How to Get a Job in UX Research: Introduction

February 2016:  inspired by the late Scott Dinsmore’s incredible TED talk, How to find the work you love, I quit my job as a marketer to pursue new career in user experience (UX).

I didn’t know exactly how I’d get there, or where exactly I’d fit in within the UX universe. I did know I couldn’t help but observe, empathise and wanted to solve design problems users encountered.

Faced with a challenge where I was clearly out of my depth, I took a leaf from Scott’s speech. I started surrounding myself with like minded enthusiasts at any opportunity I could to consult their expertise.

Having interviewed over a dozen UX practitioners and after a considerable amount of fumbling with wireframing tools, I now know I want to pursue a role in UX research.  I have created a research-backed prototype that’s entering the usability testing stage. Things are progressing – slowly, but steadily.

This post (and more detailed interviews to come) is aimed to help other aspiring hopefuls who are interested in getting into UX from another industry, or as a graduate.

A mighty thank you to all the wonderfully talented professionals who have given their generous time, patience and practical support.

Read more:

  • How to Get a Job in UX Research: Michael Le
  • How to Get a Job in UX Research: Konstantin Samoylov


On Starting Your Portfolio

"Demonstrate enthusiasm through your portfolio! Create user journey storyboards, screenshots to bring your idea to life - use a pen on paper, prototyping software, whatever you're comfortable with and communicates clearly. Always rely on insights, not intuition."

Cat Nygaard, Design Manager/Operations at Spotify

On Perspective

"Be strategic - know what you want to get out of work experience and consider investing in education. You may work for the world's most influential company but you can't save the world every day. For UX research to have impact requires diligent groundwork and self motivation."

Cat Nygaard, Design Manager/Operations at Spotify

On the Importance of Prototyping

"If you don't prototype, show people and record what they do with it, you won't know whether your idea works. Don't be precious about your prototype's appearance. Don't create a solution to a problem that doesn't exist.

"When having users test your prototype, listen to what isn't being said or done as well as what is. Don't say more than you need to. Remember to show it to people you don't know personally, as these are your end users - not your family or friends!"

Mark Jenkins, Senior UX Consultant and Designer

On Data Insights

"Don't underestimate data analysis experience as a USP in selling yourself into a UX role. As well as your own side projects, get work experience for real client examples to measure efficiency."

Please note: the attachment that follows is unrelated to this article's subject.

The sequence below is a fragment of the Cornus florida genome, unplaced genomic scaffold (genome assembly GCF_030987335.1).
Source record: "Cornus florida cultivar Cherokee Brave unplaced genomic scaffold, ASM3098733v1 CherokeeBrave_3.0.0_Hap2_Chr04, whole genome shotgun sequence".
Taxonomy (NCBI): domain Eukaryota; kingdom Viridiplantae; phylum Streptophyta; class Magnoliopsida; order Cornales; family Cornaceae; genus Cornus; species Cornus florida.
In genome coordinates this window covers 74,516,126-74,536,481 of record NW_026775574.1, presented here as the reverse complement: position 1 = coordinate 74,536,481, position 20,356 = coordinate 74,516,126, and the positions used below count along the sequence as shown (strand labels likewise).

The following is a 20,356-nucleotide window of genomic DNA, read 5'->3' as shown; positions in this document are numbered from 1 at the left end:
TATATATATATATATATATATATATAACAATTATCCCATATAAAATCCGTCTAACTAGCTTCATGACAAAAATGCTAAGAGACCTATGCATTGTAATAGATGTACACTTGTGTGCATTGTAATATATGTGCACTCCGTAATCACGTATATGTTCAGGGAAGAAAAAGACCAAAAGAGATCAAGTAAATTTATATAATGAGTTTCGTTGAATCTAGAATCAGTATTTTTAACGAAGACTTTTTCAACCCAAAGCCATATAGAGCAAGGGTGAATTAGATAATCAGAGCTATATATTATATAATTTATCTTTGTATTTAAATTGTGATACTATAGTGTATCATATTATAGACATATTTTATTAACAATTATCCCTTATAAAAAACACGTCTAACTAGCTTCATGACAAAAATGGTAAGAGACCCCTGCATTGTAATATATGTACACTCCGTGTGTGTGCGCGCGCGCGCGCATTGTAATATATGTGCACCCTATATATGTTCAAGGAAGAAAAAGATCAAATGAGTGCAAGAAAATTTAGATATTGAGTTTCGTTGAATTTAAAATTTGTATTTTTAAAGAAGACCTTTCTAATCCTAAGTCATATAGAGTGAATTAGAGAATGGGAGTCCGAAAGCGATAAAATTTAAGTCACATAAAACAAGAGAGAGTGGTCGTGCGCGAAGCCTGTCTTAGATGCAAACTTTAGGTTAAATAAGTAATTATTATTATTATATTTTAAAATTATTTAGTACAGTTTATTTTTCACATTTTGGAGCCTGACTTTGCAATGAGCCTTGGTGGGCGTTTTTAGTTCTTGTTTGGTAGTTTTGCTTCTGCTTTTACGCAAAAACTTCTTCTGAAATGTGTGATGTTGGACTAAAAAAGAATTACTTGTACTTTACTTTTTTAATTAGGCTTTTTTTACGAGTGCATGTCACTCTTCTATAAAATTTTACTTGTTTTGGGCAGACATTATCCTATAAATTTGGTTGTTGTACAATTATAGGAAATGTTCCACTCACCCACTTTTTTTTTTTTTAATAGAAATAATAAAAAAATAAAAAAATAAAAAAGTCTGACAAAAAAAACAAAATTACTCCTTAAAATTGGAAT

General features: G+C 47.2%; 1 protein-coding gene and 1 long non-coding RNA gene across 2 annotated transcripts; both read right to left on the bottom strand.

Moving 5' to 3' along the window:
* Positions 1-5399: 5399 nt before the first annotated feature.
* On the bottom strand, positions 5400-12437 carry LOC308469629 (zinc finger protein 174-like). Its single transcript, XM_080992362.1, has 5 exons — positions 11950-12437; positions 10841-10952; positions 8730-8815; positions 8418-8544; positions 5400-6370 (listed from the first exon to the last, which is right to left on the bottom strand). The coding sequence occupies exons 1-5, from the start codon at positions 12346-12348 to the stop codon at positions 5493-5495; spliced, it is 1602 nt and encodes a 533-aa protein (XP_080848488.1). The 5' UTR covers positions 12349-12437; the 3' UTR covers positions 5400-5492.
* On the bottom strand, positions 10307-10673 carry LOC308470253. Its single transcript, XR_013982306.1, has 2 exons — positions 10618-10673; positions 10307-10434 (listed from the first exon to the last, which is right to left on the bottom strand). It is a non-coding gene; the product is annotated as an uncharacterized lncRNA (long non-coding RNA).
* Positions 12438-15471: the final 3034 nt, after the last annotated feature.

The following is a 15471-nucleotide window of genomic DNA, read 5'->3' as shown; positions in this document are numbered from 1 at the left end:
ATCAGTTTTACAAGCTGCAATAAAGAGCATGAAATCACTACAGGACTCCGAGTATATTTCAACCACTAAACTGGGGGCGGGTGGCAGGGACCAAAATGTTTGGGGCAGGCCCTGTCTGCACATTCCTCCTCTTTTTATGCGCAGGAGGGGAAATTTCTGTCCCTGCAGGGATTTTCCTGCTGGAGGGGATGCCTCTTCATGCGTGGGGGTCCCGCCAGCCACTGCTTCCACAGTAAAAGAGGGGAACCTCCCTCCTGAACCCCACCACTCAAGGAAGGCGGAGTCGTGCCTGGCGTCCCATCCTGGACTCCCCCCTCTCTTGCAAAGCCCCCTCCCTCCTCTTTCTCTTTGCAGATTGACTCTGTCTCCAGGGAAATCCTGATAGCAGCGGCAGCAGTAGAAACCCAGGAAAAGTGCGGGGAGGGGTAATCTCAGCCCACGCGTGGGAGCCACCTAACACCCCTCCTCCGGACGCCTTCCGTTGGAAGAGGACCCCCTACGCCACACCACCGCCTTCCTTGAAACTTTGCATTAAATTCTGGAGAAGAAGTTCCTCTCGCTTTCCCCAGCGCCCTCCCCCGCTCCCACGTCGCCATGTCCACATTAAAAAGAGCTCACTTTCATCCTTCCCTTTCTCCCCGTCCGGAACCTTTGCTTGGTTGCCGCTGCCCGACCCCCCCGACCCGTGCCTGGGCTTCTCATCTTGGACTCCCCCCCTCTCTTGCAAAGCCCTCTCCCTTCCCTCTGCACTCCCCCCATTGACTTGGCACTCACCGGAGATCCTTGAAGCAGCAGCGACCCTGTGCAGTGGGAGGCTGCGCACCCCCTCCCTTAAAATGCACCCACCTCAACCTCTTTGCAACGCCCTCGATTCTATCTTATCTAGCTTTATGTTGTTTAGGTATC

Sepas Seraj, Co Founder at Pixeled Eggs

On Keeping it Lean

"Just go for it - keep it simple. Research market fit, prototype it, test it, make it, test it again. Specialise in something. Education - go on an affordable UX course. If you can't afford one, pick up knowledge from industry experts in meet-ups."

Daniel Giscombe, Mobile UX Designer at Auto Trader

Konstantin Samoylov

'How to get a job in UX research' is a series of interviews I conducted with UX professionals for their advice on getting into the industry. In this post I spoke to Konstantin 'Kostya' Samoylov, a former Googler who's worked and taught user research in the UK and Russia for the last 15 years.

I connected with Kostya in February whilst searching LinkedIn for experts to take out for coffee. We met a few weeks later, near Google's London Victoria office, when he told me he'd just left his user researcher job (having conducted research for Google's Voice and Virtual Assistant) there to begin his own UX labs focused startup venture.

Here's what he had to say on taking the road less travelled in starting a UX research career.

Go where you're needed

"Choose to work for a product that needs constant redevelopment. There's a difference between working in UX in digital or marketing agencies, established companies, startups and part time workers. Consider applying as a UX workshop assistant as there's a demand for them as and when."

Understand your employers

"UX researcher positions are rarer than UX designers. Mostly because only either big or innovative companies think about research but everyone needs designers."

Avoid recruiters

"Applying to official positions can be tricky - if a company officially posted a position, that means they formally approved a head count within the organisation and have a list of requirements. Even if the person who needs your help wants to hire you, other people involved (like HR) can be a barrier because they focus on the formal side."

Temp your way

"I'd contact researchers (not HR) on LinkedIn and ask if they need a temp or intern. It's much easier for big companies to agree to a temp position for a project and then extend that to a full time position. If they don't need anyone now, ask if you can contact them again in a couple of months. In research it's common when nobody has a project to work on today and in a week people work 24 hours because they can't find someone who can help."

Do your own projects

"UX research is becoming very agile and requires both an open mind to think laterally and scientific knowledge to make sure the collected data is valid. Add to your CV more examples from your past experience and research keywords that are relevant. It's a good idea to create a product to be able to highlight the research stage. Just be bold, go and try any crazy research idea you can imagine."